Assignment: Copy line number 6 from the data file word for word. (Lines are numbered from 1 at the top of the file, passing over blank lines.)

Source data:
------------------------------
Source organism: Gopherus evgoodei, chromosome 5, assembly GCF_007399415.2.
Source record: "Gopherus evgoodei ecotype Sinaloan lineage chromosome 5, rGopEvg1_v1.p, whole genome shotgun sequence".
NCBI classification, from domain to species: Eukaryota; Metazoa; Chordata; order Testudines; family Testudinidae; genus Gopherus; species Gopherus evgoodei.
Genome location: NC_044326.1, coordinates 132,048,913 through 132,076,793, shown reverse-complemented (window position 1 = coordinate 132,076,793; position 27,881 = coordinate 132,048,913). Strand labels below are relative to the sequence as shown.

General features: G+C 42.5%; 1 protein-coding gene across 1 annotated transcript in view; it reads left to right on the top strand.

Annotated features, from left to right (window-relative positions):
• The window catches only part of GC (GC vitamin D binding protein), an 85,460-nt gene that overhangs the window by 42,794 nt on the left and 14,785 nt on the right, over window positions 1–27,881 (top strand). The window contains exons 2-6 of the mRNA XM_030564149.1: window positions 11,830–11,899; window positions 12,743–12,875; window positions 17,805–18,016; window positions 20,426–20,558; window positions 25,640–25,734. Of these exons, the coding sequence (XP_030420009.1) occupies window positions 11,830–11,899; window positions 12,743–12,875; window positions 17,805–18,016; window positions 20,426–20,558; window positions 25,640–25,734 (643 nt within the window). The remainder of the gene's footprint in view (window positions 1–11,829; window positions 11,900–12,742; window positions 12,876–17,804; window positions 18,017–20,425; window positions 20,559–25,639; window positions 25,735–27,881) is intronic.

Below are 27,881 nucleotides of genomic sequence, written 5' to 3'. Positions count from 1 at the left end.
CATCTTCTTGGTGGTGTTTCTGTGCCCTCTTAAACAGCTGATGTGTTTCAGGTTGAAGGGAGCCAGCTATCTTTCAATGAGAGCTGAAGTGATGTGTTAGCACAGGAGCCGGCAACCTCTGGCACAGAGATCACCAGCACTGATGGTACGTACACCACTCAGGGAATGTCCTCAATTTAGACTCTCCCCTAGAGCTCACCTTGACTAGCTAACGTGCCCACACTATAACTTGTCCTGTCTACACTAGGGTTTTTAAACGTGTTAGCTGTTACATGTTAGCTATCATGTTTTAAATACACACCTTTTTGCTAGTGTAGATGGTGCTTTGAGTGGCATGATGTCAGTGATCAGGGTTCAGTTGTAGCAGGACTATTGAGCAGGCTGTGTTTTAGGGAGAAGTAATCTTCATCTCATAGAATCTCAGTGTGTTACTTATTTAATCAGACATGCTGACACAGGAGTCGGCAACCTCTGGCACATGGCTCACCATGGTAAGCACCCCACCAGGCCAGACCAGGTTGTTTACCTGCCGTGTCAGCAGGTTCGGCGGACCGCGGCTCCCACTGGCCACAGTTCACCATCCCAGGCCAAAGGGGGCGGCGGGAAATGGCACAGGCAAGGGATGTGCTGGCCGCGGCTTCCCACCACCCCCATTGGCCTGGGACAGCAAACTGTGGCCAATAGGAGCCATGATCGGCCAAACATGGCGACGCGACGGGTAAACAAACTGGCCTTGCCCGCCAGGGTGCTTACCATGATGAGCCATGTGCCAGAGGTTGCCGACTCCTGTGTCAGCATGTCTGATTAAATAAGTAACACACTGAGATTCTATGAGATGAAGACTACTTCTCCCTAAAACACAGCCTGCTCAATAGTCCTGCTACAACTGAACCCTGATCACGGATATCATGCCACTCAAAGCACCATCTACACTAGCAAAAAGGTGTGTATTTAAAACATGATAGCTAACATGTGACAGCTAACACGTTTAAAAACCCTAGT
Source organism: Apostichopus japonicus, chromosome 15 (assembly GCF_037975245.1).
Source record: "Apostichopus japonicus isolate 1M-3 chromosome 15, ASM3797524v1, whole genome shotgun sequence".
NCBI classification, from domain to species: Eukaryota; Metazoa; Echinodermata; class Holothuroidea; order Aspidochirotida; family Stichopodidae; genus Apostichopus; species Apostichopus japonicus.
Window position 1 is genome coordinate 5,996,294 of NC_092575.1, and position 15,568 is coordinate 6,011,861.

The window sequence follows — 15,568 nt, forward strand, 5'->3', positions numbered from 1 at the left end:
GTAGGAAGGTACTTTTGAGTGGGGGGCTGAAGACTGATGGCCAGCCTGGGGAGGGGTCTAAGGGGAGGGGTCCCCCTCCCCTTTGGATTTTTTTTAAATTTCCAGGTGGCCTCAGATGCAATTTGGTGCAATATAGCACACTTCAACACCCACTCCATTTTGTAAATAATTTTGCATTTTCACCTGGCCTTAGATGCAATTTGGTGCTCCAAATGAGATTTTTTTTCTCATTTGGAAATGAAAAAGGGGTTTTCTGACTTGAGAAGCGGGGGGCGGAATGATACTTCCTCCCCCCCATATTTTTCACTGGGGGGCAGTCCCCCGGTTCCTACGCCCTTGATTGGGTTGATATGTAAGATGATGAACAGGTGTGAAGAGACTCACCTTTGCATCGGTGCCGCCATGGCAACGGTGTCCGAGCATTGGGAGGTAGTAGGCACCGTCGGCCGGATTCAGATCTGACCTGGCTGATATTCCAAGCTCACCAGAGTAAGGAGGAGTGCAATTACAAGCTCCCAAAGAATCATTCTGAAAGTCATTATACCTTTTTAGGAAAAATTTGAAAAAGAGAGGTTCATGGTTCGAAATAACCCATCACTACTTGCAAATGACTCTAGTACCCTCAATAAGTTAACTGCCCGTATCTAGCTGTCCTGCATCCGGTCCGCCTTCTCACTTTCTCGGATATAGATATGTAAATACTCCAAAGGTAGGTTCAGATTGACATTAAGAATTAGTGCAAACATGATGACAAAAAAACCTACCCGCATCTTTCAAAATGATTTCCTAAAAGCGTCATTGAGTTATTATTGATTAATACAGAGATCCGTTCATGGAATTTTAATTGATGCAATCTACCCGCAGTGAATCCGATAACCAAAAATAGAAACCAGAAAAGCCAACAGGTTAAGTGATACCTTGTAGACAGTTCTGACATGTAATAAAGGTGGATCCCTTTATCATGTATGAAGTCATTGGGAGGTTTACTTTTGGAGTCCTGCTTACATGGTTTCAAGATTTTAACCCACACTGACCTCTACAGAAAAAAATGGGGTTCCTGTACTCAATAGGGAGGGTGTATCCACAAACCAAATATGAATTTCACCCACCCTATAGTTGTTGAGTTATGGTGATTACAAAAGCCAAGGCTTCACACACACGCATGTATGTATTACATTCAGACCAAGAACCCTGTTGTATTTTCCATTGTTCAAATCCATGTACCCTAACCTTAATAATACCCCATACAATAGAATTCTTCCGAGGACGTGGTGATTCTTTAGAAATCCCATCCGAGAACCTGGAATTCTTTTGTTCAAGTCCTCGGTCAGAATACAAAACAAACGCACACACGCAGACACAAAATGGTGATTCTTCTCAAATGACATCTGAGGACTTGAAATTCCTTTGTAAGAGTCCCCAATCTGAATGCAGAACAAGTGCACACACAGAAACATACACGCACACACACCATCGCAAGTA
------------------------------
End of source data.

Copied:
Annotated features, from left to right (window-relative positions):